IPU Topic - Redistribution Of Power, Not Just Wealth
 Ownership Of The International Agendas
by Mr JH van der Merwe MP
IFP Chief Whip


 

 

National Assembly Cape Town: Thursday, 01 September 2011

 

 

Mr Speaker:

 

Please allow me at the outset to briefly refer to the establishment of the International Parliamentary Union. It was established in 1881. It currently has a membership of 157 parliaments and 9 associate members. The IPU normally meets every year to discuss matters of international importance. It takes resolutions and member Parliaments are then expected to forward those resolutions to their respective countries for implementation.

 

The IPU has since its inception in 1889 been a standard and focal point for international parliamentary dialogue, and a promoter of peace and co-operation between the countries of the world through their respective parliaments.

 

The wording of the IPU theme that we are debating today puts it finger exactly on the main problem facing the IPU.

 

It speaks about "ownership of the international agendas".

 

Behind these very words is hidden the real problem facing the IPU, namely that the resolutions passed every year by the IPU do not effectively find their way into the agendas of the various member Parliaments of the IPU.

 

I think this is where we fail.  We should therefore seriously rethink what we, the South African Parliament, could contribute to effectively pay attention to, and implement IPU resolutions.

 

The topic of this debate: The redistribution of power, not just wealth:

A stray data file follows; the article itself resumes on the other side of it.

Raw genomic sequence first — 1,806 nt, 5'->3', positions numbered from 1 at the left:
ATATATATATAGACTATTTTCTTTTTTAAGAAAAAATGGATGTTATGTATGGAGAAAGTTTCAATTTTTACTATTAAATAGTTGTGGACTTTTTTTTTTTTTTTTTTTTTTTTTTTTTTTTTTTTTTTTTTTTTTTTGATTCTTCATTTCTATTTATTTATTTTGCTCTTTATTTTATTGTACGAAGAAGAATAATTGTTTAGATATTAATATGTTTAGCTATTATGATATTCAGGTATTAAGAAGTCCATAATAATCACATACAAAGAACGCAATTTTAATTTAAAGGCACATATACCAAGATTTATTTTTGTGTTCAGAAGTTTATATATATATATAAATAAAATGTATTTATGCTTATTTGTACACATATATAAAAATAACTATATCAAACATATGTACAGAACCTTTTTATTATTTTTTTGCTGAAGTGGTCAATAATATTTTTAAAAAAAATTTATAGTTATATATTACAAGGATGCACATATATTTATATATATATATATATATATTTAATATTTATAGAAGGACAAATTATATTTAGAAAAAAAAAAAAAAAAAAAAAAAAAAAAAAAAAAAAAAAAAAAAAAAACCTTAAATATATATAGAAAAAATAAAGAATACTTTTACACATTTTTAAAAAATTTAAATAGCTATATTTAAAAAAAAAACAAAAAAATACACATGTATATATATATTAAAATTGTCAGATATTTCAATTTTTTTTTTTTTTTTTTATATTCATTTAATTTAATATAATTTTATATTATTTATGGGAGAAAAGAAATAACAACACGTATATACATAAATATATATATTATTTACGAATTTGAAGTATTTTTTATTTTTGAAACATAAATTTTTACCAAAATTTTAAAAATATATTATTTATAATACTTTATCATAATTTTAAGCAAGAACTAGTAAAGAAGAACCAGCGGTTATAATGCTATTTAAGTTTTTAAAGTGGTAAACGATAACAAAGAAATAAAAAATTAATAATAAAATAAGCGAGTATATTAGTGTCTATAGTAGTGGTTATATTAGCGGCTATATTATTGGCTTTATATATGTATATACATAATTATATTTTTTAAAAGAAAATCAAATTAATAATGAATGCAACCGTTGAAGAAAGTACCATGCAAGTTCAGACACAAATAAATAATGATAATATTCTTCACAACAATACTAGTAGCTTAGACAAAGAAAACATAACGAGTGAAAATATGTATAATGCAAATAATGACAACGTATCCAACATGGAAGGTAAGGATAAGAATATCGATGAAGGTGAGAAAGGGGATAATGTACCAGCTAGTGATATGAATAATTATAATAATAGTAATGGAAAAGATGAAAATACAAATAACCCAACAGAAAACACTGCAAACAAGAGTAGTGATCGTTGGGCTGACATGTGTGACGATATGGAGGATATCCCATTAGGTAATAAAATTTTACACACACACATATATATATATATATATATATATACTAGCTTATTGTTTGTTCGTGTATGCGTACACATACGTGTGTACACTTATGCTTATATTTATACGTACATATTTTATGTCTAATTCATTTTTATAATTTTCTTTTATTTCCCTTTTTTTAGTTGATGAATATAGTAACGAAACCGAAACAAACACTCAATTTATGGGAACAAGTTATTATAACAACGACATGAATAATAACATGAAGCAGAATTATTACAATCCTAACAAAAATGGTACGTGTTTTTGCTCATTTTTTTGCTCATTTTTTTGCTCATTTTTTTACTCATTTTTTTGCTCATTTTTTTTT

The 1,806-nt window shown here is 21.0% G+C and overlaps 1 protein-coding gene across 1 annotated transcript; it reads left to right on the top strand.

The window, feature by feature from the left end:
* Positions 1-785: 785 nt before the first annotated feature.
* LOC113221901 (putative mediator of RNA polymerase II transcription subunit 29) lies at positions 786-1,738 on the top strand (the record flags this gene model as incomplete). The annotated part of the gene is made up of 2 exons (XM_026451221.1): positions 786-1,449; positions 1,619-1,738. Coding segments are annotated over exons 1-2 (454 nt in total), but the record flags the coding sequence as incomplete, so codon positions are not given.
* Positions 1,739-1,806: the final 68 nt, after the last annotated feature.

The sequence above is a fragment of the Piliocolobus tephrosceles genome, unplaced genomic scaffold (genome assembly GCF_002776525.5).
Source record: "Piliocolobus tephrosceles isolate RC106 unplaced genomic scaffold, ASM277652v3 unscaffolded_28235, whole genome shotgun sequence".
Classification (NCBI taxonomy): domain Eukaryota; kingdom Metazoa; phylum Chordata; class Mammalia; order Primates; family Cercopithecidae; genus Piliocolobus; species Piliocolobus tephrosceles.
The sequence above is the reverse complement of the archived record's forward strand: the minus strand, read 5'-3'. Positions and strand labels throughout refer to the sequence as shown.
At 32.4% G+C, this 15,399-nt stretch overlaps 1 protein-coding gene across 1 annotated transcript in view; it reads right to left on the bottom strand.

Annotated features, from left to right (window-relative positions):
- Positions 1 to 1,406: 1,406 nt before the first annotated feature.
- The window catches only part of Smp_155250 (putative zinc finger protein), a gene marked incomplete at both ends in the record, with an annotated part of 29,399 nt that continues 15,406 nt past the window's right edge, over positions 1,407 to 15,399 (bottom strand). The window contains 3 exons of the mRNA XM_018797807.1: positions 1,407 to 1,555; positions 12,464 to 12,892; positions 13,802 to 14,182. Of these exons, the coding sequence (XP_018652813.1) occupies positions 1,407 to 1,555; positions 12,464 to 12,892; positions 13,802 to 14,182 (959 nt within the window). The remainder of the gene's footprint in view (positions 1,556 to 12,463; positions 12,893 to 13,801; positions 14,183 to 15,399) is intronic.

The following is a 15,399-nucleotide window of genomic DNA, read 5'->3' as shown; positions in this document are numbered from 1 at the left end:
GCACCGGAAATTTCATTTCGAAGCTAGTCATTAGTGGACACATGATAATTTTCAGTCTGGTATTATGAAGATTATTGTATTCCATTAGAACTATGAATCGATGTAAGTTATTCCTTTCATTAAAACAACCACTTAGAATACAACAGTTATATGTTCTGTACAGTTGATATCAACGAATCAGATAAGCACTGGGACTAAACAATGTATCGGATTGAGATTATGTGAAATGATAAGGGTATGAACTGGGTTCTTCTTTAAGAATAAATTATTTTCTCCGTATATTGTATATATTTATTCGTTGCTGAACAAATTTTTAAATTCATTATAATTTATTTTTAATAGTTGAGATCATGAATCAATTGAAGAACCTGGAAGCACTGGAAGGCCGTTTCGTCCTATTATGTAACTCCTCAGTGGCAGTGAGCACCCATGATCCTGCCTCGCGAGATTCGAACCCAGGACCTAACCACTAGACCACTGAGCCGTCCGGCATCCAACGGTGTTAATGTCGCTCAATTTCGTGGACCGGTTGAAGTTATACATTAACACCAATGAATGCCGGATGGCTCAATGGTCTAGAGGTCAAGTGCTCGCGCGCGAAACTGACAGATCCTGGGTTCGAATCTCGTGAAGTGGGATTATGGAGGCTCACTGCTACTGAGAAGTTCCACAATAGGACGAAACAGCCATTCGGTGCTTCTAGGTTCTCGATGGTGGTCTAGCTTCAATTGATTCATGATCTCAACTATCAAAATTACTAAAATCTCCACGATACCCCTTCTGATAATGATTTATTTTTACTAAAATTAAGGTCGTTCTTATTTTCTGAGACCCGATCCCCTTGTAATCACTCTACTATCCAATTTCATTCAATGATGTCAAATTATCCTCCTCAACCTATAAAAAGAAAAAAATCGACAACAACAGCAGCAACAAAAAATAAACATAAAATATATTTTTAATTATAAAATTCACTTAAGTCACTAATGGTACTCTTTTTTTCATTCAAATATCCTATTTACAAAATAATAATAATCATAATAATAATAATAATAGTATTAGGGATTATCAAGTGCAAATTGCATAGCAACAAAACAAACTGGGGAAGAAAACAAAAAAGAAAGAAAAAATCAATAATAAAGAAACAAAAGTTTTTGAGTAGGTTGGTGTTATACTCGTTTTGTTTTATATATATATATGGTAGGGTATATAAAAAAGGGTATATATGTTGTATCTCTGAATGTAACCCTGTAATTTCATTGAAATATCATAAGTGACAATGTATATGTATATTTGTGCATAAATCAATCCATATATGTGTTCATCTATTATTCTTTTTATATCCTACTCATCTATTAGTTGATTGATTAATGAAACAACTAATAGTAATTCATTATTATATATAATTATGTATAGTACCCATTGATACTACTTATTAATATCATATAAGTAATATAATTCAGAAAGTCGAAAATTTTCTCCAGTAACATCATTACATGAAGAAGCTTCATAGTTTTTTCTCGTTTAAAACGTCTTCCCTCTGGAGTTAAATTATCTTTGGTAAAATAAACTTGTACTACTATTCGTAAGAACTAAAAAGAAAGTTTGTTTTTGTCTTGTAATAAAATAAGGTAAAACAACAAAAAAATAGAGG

Ownership of International Agendas is important to the current situation within South Africa because the divide between rich and poor is expanding exponentially.

 

At its current rate of expansion South Africa could soon be divided into two main camps, namely the very rich, and the very poor. The middle class will struggle to survive because of poor governance and excessive taxation.

 

As far at the IPU's status is concerned, if we do not effectively take its resolutions seriously, we will allow the IPU to become nothing less than an international talk shop with no teeth. It may eventually only serve as a very nice holiday for Members of Parliament.

 

In conclusion, Mr Speaker, the rich-poor situation is a serious problem. It will require a commitment from all role players and specifically our government to embark upon and embrace a wealth and power redistribution policy in favour of all South Africans and not just those who know how to organise lucrative tenders and government contracts.

 

I thank you.

 

Contact: Mr Koos van der Merwe MP, 082 444 4944.